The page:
Locals hit out at ‘absolutely horrendous dip’ in Dundee street

The dip on Hebrides Drive
The dip on Hebrides Drive

Residents of a Dundee street say they have had vehicles badly damaged after a “substantial dip” developed — suspected to have been caused by HGVs passing through.

The section of road on Hebrides Drive, at the junction of Uist Terrace in Mill o’ Mains, has collapsed, forming a deep curve.

Nicole Pope, who lives close to the dip, said it had damaged her car’s suspension, which could cost hundreds of pounds to fix.

She said: “I’ve got my son’s first birthday and Christmas coming up — and now I’ve got to get the car fixed. It’s absolutely horrendous.”

Alex Barr, who also lives nearby, said the dip had gradually worsened in the four years since he moved to the area.

The 57-year-old said: “You really have to watch where you’re driving. There are quite a few lorries that use the road now — I suppose that could affect it.

“I’d like to see it fixed. Some people don’t slow down enough for it and you hear their exhausts scrape the road.”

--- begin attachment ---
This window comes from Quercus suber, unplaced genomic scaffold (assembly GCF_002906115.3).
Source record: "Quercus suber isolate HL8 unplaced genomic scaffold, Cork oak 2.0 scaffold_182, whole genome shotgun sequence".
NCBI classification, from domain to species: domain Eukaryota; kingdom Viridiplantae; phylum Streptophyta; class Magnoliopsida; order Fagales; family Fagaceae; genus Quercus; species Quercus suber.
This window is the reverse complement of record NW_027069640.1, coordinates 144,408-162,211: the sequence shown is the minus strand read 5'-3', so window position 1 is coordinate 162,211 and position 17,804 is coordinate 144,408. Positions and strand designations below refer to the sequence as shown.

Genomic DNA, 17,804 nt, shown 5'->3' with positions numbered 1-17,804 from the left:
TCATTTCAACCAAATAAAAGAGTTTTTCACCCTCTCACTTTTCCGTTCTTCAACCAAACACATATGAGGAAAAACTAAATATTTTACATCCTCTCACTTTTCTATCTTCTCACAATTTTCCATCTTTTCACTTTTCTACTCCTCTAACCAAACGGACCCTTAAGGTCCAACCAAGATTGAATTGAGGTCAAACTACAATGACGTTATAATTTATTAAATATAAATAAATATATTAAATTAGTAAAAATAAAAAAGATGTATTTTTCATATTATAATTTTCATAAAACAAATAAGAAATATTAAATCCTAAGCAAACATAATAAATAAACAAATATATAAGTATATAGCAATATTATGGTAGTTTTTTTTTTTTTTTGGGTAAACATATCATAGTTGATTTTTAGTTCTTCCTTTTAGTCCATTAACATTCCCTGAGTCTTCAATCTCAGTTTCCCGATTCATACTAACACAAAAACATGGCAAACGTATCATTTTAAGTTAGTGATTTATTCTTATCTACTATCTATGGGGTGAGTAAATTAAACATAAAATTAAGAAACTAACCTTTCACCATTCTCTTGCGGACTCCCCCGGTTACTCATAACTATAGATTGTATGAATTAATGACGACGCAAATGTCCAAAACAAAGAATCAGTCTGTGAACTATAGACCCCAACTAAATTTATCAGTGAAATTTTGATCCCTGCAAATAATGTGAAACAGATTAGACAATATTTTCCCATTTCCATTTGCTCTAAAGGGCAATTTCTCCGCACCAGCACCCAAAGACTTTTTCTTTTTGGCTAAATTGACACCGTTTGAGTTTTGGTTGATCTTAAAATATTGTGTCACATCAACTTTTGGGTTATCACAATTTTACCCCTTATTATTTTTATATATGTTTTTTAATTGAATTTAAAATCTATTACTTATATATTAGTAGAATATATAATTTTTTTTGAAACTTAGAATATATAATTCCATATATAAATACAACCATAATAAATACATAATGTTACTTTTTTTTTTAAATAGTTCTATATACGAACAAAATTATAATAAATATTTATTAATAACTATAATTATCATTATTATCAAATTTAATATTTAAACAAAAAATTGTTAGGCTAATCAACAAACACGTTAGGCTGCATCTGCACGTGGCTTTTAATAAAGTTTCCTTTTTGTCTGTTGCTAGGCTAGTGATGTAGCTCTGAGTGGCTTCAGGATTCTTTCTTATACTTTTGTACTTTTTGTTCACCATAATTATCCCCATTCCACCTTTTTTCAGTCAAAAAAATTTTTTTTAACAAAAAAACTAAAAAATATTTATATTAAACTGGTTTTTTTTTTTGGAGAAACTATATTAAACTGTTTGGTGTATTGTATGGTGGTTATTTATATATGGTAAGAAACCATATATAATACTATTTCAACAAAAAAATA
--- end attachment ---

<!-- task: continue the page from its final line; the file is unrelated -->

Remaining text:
Concerns were raised at a local community meeting, with residents saying the dip was so bad that even buses could be at risk.

Jim Malone, chairman of the Mill o’ Mains Tenants and Residents Association, said: “The damage to the road is really noticeable and would cause a lot of damage to cars or even buses if they were to be driven too fast.”

Mr Malone said he believes the dip has been caused by HGVs accessing construction sites in the area.

He said: “The damage caused by the number of vehicles using the road for access to construction sites has been added to by the ones that use Hebrides Drive as a rat run to dodge the traffic lights.”

A council spokesman said: “We are aware of the situation and are arranging for repairs to be carried out in the near future.”

Stuart Dixon, head of development and delivery for Home Scotland, said: “This road has been adopted by Dundee City Council, which is responsible for repairs and maintenance. We understand the council has already carried out preliminary investigations and is liaising with Scottish Water, which has a sewage drain in the area.”